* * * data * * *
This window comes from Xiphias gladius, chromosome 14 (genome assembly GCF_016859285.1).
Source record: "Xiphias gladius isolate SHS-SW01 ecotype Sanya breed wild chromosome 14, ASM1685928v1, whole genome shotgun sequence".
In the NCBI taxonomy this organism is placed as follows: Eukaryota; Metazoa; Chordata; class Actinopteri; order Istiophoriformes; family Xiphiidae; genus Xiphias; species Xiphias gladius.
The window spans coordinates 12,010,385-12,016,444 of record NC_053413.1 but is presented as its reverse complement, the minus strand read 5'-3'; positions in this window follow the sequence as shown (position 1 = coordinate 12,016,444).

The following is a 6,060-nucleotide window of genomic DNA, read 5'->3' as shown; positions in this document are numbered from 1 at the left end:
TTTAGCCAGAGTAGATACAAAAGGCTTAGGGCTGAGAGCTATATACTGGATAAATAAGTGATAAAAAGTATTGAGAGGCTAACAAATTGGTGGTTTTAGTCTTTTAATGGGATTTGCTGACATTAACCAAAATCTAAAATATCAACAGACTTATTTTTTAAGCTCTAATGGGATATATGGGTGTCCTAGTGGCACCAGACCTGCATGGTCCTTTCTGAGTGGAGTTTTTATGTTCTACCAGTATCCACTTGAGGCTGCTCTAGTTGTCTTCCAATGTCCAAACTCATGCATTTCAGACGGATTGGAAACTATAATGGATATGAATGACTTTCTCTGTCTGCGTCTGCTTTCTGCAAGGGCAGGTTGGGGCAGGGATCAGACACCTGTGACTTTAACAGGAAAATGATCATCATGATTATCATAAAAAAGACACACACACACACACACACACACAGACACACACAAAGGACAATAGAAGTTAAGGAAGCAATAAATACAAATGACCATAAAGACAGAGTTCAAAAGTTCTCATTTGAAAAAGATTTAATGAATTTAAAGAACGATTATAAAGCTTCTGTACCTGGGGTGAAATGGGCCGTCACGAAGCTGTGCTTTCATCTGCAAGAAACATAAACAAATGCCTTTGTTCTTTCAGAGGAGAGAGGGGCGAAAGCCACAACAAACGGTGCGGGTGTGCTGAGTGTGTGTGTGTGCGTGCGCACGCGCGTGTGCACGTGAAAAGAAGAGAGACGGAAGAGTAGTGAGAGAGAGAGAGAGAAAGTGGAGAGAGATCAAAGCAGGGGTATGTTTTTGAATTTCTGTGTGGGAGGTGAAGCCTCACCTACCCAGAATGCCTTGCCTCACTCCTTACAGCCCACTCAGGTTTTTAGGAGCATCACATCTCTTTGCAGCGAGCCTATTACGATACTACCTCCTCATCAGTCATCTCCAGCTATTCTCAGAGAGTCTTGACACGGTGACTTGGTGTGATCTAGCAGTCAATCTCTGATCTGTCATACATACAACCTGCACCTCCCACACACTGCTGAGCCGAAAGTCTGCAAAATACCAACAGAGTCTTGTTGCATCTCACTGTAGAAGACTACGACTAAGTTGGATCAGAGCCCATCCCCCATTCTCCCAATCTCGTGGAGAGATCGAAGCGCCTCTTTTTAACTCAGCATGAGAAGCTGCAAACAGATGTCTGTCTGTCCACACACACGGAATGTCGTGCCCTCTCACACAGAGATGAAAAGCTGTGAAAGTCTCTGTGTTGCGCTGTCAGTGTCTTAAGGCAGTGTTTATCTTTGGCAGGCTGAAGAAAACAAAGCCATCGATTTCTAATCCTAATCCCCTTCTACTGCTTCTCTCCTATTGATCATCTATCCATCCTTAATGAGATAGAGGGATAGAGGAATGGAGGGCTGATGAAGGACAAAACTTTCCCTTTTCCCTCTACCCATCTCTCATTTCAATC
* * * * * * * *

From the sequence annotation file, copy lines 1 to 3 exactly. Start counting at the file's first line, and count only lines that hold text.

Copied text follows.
This window comes from Xiphias gladius, chromosome 14 (genome assembly GCF_016859285.1).
Source record: "Xiphias gladius isolate SHS-SW01 ecotype Sanya breed wild chromosome 14, ASM1685928v1, whole genome shotgun sequence".
In the NCBI taxonomy this organism is placed as follows: Eukaryota; Metazoa; Chordata; class Actinopteri; order Istiophoriformes; family Xiphiidae; genus Xiphias; species Xiphias gladius.